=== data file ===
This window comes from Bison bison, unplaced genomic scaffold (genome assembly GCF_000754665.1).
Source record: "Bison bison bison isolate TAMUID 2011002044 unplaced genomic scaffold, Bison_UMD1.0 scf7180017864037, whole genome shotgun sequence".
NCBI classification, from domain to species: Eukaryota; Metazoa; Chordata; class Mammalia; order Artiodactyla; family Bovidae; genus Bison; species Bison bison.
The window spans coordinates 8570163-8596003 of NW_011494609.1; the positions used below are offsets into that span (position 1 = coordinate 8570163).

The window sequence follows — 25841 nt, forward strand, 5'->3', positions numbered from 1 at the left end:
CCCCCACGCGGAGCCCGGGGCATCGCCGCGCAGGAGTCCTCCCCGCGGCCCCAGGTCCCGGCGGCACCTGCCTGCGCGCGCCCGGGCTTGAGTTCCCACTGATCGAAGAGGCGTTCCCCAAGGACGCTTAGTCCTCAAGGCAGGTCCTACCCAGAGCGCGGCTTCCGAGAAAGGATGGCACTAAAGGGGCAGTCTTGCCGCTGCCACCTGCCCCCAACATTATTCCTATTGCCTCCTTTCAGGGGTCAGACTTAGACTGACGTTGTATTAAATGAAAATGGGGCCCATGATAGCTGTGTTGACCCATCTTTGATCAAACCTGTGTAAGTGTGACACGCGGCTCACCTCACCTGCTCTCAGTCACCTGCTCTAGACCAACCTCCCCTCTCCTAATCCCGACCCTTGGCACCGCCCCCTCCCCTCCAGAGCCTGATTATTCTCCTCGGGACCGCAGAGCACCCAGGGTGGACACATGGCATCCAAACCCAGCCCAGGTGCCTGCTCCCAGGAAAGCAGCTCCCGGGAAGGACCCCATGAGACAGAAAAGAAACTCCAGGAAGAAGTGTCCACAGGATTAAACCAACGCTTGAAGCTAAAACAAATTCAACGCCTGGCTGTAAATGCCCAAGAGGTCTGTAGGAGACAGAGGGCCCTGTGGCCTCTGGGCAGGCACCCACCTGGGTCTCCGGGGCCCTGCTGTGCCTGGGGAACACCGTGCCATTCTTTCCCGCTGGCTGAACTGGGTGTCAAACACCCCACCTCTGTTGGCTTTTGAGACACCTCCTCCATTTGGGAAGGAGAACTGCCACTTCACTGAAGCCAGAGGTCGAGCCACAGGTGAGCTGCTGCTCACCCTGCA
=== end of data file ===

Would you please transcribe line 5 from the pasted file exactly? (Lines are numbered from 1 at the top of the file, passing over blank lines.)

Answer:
The window sequence follows — 25841 nt, forward strand, 5'->3', positions numbered from 1 at the left end: